[ExI] How many transhumanist
gsantostasi at gmail.com
Sun Feb 19 20:44:06 UTC 2012
Don't follow this because most transhumanist are bound to be in the
subgroup of the half a billion. The other people non using wiki are very
likely in underveloped nations where you would not find many transhumanists.
On Sun, Feb 19, 2012 at 2:36 PM, Keith Henson <hkeithhenson at gmail.com>wrote:
> On Sun, Feb 19, 2012 at 5:00 AM, Anders Sandberg <anders at aleph.se> wrote:
> > Anybody
> > who has an estimate of how many people are mentioned in Wikipedia in
> > total? Scaling up 73 by the ratio 7 billion / #people in Wikipedia might
> > give a lower bound (since many people in Wikipedia are historical).
> http://en.wikipedia.org/wiki/Category:Living_people reports 557,616
> Wikipedia (EN) probably draws living people from fewer than half a
> billion people.
> so 73/557,616 * 0.5 B is ~ 65,000.
> L5 Society defeated the moon treaty with fewer than 10,000 people, but
> normally 65,000 people isn't enough to do serious lobbying in the US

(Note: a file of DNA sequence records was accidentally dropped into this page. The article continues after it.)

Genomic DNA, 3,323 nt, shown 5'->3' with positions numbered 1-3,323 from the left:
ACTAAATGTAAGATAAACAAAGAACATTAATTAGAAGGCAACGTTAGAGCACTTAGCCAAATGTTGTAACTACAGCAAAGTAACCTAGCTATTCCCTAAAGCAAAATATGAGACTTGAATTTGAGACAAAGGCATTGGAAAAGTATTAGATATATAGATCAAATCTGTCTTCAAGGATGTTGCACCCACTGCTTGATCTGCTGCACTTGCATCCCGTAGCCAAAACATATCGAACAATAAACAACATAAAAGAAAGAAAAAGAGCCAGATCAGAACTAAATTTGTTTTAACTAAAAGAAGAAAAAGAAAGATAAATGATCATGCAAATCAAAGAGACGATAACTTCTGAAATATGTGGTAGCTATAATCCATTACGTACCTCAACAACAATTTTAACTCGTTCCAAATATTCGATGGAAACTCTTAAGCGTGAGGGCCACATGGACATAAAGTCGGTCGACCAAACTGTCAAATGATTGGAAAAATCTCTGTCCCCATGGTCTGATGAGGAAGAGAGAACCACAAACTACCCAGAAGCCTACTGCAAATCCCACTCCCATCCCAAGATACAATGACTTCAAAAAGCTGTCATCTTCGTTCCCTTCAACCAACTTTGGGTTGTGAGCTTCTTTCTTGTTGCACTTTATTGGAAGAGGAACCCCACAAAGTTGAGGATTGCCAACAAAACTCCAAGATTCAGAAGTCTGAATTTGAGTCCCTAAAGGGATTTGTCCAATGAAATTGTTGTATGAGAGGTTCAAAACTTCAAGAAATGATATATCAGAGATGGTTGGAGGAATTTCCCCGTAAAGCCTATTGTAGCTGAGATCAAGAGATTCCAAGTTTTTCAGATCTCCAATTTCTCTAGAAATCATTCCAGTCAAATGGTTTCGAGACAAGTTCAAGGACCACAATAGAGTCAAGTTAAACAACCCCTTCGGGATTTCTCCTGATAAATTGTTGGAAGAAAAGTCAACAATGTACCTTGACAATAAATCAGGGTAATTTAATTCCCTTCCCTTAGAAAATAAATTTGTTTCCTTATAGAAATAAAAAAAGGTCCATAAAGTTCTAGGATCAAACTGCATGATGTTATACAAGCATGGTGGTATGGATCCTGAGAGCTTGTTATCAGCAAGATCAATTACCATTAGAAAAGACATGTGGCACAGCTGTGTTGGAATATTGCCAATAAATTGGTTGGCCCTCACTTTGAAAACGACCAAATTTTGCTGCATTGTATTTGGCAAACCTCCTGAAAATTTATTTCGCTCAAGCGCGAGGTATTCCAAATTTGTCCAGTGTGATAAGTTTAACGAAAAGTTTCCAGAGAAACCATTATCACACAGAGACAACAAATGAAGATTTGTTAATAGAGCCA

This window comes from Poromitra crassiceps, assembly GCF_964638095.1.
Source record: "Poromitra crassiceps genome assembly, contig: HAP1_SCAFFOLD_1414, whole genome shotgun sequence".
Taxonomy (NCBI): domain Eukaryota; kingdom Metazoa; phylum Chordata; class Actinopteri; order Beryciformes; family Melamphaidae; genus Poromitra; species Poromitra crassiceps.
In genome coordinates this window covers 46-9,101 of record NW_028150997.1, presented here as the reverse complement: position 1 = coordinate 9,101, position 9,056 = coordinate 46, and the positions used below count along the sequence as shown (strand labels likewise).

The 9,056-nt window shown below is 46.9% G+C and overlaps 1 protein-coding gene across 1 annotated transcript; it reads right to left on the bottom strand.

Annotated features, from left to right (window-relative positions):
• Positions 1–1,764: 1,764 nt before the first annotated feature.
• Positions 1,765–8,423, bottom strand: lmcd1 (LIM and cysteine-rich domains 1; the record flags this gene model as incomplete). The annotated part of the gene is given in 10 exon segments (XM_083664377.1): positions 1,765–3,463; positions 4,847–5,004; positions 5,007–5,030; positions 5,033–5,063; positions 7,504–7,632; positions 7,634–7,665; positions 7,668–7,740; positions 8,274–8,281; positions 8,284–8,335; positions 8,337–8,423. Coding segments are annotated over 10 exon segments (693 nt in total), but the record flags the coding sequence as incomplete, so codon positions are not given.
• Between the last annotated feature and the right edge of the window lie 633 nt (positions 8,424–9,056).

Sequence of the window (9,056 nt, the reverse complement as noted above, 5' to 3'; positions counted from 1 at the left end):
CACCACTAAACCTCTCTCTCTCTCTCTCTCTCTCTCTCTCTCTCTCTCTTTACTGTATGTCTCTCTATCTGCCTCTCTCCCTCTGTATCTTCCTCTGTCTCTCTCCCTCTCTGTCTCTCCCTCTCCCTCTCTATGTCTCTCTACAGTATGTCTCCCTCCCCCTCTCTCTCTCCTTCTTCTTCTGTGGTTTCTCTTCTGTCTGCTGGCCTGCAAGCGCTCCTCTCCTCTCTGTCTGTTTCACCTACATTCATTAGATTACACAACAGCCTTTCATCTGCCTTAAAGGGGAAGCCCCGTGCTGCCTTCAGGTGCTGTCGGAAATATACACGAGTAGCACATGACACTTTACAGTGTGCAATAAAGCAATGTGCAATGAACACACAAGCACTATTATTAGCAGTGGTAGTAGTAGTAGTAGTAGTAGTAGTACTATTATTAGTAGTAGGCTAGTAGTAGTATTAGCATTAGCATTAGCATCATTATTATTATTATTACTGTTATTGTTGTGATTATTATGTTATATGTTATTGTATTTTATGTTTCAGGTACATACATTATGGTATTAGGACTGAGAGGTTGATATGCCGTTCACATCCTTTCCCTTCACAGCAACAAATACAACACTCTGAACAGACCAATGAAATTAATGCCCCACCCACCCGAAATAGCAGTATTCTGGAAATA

> and the US share wouldn't be higher than 40k. This is a very
> uncertain number, just exploring Anders question.
> > I was attending a meeting about emerging technology and global security
> > in Washington DC last week. I think that among the intelligence analysts
> > and technologists present at least a third were "transhumanists" in some
> > sense. At the very least they were quite open to radical new
> > technologies, although often more concerned with how to avoid bad guys
> > getting them.
> > Transhumanism is creeping into the mainstream to the extent that we
> > card-carrying transhumanists might want to consider what role - if any -
> > we should play. An old-timer I met recently complained that he wasn't
> > seeing much *new* ideas on our fora - maybe it is time for us to shape
> > up and go to the next level? Or revel in our mainstreaminess and get
> > lucrative jobs as lobbyists?
> As you have seen recently, there isn't much interest in exploring the
> consequences of speeding up on our old concept of M-brains.
> Or advanced proposals for solving the much more mundane (but
> important) energy/carbon problems.
> Or low cost space transport based on high exhaust velocities.
> > --
> > Anders Sandberg,
> > Future of Humanity Institute
> > Philosophy Faculty of Oxford University
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